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Discover Clonegal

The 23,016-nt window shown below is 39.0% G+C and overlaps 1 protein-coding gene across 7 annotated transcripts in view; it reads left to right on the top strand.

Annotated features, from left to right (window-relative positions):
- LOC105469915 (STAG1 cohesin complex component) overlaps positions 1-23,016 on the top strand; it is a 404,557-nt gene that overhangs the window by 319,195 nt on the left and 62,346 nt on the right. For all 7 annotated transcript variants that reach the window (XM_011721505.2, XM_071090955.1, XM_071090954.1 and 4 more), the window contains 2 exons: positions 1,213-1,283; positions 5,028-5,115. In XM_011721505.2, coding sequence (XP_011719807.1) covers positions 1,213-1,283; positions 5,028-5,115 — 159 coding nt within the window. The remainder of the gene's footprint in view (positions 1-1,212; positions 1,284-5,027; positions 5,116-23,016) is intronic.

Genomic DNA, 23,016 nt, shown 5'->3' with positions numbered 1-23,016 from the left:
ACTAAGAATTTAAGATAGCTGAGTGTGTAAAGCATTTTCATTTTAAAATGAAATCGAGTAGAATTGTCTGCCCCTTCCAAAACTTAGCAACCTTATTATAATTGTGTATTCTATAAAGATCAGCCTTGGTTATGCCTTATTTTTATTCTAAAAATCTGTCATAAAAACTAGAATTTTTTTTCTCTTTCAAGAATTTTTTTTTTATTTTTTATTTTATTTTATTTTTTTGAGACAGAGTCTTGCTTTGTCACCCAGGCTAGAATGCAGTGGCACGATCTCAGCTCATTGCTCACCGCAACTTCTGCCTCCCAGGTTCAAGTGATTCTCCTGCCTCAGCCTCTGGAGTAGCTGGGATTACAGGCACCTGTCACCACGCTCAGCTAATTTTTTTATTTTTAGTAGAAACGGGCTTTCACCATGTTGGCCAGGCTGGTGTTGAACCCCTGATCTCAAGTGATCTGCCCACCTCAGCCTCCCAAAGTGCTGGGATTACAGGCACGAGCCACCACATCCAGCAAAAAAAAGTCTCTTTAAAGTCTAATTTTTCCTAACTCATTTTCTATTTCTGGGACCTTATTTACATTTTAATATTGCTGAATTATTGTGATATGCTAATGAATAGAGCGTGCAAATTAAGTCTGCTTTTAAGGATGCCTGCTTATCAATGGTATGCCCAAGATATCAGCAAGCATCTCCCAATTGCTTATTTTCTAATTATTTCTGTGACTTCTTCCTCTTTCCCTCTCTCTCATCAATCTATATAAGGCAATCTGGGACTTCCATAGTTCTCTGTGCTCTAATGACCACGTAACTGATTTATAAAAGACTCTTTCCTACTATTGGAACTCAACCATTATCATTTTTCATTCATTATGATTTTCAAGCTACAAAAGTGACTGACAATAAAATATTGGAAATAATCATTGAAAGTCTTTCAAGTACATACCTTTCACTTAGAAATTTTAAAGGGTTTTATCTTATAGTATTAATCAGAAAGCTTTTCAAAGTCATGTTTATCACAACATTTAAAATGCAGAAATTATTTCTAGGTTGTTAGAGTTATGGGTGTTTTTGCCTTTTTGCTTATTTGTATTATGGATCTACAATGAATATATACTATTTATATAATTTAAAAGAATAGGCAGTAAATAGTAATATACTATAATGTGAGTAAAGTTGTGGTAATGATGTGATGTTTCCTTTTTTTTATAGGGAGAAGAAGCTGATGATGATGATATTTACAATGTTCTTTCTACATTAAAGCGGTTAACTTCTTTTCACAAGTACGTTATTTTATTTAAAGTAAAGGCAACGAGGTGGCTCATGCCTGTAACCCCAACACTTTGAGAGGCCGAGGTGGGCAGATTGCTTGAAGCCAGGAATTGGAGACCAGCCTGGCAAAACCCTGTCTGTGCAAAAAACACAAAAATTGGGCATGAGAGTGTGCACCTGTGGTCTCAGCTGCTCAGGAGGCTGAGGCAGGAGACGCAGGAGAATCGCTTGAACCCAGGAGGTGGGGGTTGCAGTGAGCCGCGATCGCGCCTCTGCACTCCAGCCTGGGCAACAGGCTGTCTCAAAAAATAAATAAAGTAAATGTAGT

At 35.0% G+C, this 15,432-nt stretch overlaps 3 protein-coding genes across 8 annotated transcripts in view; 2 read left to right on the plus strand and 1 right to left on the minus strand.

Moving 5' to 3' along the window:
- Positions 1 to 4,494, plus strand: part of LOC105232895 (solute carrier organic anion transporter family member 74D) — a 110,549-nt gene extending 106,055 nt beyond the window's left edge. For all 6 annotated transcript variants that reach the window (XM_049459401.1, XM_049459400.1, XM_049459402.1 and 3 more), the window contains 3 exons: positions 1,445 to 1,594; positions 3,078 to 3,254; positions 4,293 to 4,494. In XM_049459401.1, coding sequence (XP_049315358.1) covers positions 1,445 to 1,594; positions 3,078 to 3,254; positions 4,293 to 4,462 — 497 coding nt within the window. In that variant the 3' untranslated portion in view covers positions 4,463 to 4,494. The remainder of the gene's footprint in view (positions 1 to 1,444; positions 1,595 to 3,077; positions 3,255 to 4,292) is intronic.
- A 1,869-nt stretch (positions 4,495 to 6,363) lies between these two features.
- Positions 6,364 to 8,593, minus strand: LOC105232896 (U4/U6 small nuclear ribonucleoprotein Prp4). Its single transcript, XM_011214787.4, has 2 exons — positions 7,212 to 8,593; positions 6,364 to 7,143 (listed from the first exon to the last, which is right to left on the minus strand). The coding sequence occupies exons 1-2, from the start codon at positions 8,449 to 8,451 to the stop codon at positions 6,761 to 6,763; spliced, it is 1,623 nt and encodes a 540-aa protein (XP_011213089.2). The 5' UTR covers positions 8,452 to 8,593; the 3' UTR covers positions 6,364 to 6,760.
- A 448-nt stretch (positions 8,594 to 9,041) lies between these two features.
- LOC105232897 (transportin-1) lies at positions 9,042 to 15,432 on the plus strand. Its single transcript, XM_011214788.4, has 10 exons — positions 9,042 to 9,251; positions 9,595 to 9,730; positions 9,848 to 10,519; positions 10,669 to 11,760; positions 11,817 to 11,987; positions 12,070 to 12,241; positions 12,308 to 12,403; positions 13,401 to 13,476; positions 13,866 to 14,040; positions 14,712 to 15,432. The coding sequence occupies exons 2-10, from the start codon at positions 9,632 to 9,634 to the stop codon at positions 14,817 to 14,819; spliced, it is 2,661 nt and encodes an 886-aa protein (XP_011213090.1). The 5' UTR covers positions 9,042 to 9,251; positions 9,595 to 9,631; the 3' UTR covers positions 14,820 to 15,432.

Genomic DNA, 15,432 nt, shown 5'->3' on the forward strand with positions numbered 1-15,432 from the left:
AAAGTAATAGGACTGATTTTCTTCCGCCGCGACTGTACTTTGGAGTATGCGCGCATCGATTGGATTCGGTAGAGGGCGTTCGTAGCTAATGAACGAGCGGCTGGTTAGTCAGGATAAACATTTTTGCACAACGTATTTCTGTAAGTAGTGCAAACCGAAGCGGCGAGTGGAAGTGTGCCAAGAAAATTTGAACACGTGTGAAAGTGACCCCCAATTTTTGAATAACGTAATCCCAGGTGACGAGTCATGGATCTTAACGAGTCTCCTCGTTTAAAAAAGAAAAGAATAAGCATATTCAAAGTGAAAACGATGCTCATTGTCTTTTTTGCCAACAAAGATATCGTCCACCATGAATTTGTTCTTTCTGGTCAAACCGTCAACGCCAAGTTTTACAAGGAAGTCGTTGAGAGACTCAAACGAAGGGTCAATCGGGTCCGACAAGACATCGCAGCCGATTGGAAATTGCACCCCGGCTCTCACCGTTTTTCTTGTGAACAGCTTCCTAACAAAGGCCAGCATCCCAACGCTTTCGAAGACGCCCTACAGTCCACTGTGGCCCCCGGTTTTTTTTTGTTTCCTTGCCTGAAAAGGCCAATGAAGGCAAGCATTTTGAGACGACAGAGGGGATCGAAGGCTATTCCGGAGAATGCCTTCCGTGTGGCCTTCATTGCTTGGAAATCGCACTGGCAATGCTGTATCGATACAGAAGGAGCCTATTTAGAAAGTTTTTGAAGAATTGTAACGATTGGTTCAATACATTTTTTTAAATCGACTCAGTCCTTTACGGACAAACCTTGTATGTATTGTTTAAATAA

Clonegal is located just off the N80, 31 km (19 miles) south east of Carlow Town and 4km from Kildavin, on the border with County Wexford. In ancient times the village was known as Moyacomb, or “Plain of the Two Hounds”. The two hounds belonged to Fionn MacCumhaill, a famous hunter warrior of Irish mythology who is said to have rested here during his pursuit of Diarmuid and Gráinne. Fionn was due to marry Gráinne, the beautiful daughter of the High King of Tara, but after meeting Diarmuid she refused to marry him. Thereafter, Fionn pursued Diarmuid and Gráinne the length and breadth of Ireland for over 16 years before Diarmuid was killed by a wild boar. The story of Diarmuid and Gráinne is one of the great romantic legends of Ireland. The great forest, Fiodh Doracha, which once surrounded the village, was the site of a battle between the King of Leinster, Dermot MacMurrough Kavanagh and the High King of Ireland, Rory O’Connor. It was after this battle that MacMurrough Kavanagh left Ireland for England in 1166 to seek help from Henry II and thus changed the course of Irish history for hundreds of years to come. A number of local attractions are of interest to a visitor to Clonegal today, including Huntington Castle, The Weavers Cottage and St Brigids Roman Catholic Church. Built in 1625 on the site of a former 14th century former O’Kavanagh stronghold and abbey, Huntington Castle, the ancient seat of the Esmonde family is today one of Irelands historical treasures. Presently lived in by the fourth generation of the Durdin-Robertson family, descendents of the Esmondes, the castle is set in picturesque countryside at the foot of the Blackstairs Mountains. The famed Yew tree walk, lime tree avenue and water features, are just some of the features of the castle’s delightful gardens and pleasure grounds, most of which were laid out in the 17th century by the Esmondes. There is also an ancient vine in the conservatory and a temple to the Goddess Isis in the basement and former dungeons of the castle. The Castle and Gardens are open to the public during the summer months only or other times by prior appointment. The Weavers Cottages were built by Alexander Durdin in the late 17th century. They were lived in by weavers when the trade was at its height in the area and now feature many items, artefacts, furniture and pictures from bygone times. Open by appointment. St Brigids Catholic Church on the Carlow road was built in 1824, and is a fine church with some beautiful work by Italian artisans. The most important feature however are the paired Corinthian columns in the Sanctuary area. Clonegal is a popular area for those interested in walking, and the village marks the end of the Wicklow Way, a 130km way-marked walking trail which begins in Rathfarnham, Dublin. For those who prefer to tour by car, the Mount Leinster Heritage Drive is a 75km (47 mile) driving route through the beautiful countryside of south Carlow, taking in many of the areas towns and villages including Clonegal. Identifiable road signs make the driving route an easy-to-follow tour while large map boards in the centre of each village or town provide further information. The trail can be joined at any point and driven in an anti-clockwise direction.

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